• No offense Larry but Magic lantern adds nothing to the camera, you install it on a CF or SD card you do not put it into the cameras works at all, if you change the card in the camera without ML on it the camera reverts back to it’s Canon roots (so to speak).

  • That’s great. I totally misunderstood how it worked. I didn’t realize that it totally lived on the memory card. I was going to try it out a couple of years ago and didn’t because I thought it lived with the camera microcode.

  • @Larry, I was worried about the same thing and learned that the only thing that ML does is set a flag in NVRAM on the camera to autoboot the ML software from the SF/SD card. When you format your card, you can choose to remove the ML software which will also reset the Autoboot flag back to normal. If it remains set, it still isn’t a problem.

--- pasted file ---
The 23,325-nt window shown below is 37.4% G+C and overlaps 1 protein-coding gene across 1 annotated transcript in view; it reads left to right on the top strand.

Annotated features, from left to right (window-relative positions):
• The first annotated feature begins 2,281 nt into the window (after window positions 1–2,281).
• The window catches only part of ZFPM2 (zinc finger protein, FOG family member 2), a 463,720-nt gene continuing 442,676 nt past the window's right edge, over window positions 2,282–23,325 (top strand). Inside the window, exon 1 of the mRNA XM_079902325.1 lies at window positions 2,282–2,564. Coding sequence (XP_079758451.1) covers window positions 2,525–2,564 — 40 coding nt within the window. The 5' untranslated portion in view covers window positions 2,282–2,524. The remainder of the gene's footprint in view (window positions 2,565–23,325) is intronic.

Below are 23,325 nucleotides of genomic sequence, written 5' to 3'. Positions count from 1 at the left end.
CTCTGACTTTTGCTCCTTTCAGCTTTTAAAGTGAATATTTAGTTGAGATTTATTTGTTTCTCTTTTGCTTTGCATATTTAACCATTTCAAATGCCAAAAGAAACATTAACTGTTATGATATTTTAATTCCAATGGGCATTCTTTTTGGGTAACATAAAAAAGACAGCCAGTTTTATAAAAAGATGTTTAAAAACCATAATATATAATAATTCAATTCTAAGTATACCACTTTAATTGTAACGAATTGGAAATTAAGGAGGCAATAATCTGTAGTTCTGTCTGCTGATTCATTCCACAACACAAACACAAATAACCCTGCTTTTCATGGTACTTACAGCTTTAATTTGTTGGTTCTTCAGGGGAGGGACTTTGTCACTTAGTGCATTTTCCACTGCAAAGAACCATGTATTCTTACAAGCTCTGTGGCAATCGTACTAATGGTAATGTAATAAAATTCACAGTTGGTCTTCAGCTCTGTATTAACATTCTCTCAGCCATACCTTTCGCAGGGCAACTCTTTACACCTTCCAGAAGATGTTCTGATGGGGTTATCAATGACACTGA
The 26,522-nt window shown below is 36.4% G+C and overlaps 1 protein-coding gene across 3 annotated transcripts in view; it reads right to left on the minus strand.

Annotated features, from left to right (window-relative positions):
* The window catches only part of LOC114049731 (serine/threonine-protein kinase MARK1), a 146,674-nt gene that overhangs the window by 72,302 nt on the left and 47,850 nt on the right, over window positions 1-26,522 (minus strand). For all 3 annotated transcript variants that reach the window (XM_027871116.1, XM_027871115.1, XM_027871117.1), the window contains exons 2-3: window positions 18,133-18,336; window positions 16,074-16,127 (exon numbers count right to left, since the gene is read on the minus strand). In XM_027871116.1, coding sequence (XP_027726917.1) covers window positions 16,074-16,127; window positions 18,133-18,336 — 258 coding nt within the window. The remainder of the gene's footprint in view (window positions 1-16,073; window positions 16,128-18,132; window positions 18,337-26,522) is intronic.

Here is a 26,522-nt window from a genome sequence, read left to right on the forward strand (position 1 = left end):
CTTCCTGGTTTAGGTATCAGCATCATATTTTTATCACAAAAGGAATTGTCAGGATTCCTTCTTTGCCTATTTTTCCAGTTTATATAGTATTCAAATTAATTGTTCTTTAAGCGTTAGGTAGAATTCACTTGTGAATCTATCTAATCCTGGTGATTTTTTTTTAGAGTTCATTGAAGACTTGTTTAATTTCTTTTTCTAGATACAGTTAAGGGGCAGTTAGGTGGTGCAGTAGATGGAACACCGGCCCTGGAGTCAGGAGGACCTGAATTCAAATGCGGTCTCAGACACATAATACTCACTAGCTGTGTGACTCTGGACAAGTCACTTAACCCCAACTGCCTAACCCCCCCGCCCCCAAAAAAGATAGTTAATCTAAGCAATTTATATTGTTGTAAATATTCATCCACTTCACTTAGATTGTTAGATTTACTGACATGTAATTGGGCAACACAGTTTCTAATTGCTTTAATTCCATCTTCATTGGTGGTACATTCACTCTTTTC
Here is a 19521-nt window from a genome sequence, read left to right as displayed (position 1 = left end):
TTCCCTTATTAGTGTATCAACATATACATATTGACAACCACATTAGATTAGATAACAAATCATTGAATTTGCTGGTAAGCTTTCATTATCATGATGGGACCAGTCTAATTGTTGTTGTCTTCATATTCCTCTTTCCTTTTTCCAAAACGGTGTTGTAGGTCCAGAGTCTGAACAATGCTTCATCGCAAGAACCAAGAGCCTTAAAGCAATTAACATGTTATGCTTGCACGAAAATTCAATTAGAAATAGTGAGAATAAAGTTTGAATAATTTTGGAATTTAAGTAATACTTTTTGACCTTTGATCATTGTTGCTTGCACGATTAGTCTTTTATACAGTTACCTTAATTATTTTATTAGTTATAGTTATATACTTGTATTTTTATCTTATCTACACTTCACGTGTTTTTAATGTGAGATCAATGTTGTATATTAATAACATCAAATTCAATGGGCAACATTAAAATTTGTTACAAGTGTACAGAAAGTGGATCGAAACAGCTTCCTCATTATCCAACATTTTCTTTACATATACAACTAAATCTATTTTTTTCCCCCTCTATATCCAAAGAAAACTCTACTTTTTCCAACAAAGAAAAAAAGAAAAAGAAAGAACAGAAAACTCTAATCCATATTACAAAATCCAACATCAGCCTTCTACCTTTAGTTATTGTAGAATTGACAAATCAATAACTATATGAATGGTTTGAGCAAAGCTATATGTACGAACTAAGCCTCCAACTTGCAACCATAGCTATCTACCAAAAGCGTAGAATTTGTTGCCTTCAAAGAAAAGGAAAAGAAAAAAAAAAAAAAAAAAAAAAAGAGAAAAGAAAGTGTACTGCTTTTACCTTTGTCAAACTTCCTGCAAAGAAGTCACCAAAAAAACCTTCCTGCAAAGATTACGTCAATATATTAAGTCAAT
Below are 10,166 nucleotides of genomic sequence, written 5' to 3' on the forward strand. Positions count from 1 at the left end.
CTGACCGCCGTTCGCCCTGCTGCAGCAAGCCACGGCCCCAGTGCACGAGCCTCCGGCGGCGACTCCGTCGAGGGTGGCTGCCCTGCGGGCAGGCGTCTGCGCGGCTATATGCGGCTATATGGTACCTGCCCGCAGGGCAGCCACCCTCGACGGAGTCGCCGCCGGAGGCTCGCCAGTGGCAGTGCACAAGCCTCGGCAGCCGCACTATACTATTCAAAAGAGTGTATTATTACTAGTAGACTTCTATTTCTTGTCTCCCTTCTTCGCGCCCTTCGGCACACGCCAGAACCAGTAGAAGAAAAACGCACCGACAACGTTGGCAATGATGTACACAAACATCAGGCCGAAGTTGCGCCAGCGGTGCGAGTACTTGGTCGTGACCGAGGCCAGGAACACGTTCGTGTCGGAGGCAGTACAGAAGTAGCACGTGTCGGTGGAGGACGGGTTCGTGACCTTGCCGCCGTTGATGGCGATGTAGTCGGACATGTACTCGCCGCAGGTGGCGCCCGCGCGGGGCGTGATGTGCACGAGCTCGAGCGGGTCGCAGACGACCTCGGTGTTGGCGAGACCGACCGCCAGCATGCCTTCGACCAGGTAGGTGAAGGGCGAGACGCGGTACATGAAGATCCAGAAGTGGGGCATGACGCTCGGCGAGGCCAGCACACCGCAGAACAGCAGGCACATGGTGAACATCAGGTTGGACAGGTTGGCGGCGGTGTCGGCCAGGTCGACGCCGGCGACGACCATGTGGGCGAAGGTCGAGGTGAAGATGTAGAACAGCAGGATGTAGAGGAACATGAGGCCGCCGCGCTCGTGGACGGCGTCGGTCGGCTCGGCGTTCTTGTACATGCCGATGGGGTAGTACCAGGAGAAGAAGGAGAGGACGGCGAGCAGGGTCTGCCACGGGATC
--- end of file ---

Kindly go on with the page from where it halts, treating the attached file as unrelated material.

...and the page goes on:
The only issue I had with Magic Lantern on my 50D was that the batteries would drain overnight even when the camera was turned off. From reading through the forums, I believe that part of the problem was that you need to wait 10 seconds after turning the camera off before removing the CF card. There might also be an issue when one has been using the movie features. ML allows capturing RAW video if you have a fast enough card. 640x and 1980x can be used with a standard CF card.

    ML adds a tremendous number of features to Canon cameras. Exposure bracketing, focus stacking, intervelometer, video (with tons of features) and on and on. Since it’s Donationware, it doesn’t get updated frequently and you have to do some searching and reading for support.

  • I’ve used Magic Lantern and a Canon 5D MKII for several years now. However, I find ML produces rather flat exterior photos so I opt to use Photomatix Pro for exteriors and ML for the interiors. BTW, ML will cause the batteries to drain quickly IF left in the camera. Typically, I pop the battery out between shoots and that solves the problem.